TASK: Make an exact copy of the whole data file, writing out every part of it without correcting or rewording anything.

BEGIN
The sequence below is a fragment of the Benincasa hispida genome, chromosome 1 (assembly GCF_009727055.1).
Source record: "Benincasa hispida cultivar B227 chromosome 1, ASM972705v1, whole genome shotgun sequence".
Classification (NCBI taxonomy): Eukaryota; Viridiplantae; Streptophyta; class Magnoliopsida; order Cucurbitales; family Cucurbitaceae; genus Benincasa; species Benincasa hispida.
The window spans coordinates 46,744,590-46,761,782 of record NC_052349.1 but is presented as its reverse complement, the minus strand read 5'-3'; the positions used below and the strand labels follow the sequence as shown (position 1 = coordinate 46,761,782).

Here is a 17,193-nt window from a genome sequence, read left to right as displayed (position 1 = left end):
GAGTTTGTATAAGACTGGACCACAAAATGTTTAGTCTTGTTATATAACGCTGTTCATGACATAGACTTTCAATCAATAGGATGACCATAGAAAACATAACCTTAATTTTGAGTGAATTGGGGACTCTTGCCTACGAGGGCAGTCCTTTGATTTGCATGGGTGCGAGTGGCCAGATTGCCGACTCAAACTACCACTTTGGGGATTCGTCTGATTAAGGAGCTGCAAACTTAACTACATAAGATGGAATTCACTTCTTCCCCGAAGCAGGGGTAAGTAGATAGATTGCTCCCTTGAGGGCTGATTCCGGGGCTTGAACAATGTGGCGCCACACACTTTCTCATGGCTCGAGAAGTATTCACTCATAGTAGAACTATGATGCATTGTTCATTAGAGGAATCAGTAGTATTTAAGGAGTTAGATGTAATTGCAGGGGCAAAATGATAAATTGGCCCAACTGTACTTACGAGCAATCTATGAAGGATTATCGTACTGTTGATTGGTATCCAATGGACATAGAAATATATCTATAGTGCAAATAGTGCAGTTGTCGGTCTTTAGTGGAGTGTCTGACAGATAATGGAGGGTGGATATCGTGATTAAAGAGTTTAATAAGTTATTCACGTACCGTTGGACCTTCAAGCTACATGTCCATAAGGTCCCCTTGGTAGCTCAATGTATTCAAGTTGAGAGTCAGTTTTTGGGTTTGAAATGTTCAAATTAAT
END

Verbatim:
The sequence below is a fragment of the Benincasa hispida genome, chromosome 1 (assembly GCF_009727055.1).
Source record: "Benincasa hispida cultivar B227 chromosome 1, ASM972705v1, whole genome shotgun sequence".
Classification (NCBI taxonomy): Eukaryota; Viridiplantae; Streptophyta; class Magnoliopsida; order Cucurbitales; family Cucurbitaceae; genus Benincasa; species Benincasa hispida.
The window spans coordinates 46,744,590-46,761,782 of record NC_052349.1 but is presented as its reverse complement, the minus strand read 5'-3'; the positions used below and the strand labels follow the sequence as shown (position 1 = coordinate 46,761,782).

Here is a 17,193-nt window from a genome sequence, read left to right as displayed (position 1 = left end):
GAGTTTGTATAAGACTGGACCACAAAATGTTTAGTCTTGTTATATAACGCTGTTCATGACATAGACTTTCAATCAATAGGATGACCATAGAAAACATAACCTTAATTTTGAGTGAATTGGGGACTCTTGCCTACGAGGGCAGTCCTTTGATTTGCATGGGTGCGAGTGGCCAGATTGCCGACTCAAACTACCACTTTGGGGATTCGTCTGATTAAGGAGCTGCAAACTTAACTACATAAGATGGAATTCACTTCTTCCCCGAAGCAGGGGTAAGTAGATAGATTGCTCCCTTGAGGGCTGATTCCGGGGCTTGAACAATGTGGCGCCACACACTTTCTCATGGCTCGAGAAGTATTCACTCATAGTAGAACTATGATGCATTGTTCATTAGAGGAATCAGTAGTATTTAAGGAGTTAGATGTAATTGCAGGGGCAAAATGATAAATTGGCCCAACTGTACTTACGAGCAATCTATGAAGGATTATCGTACTGTTGATTGGTATCCAATGGACATAGAAATATATCTATAGTGCAAATAGTGCAGTTGTCGGTCTTTAGTGGAGTGTCTGACAGATAATGGAGGGTGGATATCGTGATTAAAGAGTTTAATAAGTTATTCACGTACCGTTGGACCTTCAAGCTACATGTCCATAAGGTCCCCTTGGTAGCTCAATGTATTCAAGTTGAGAGTCAGTTTTTGGGTTTGAAATGTTCAAATTAAT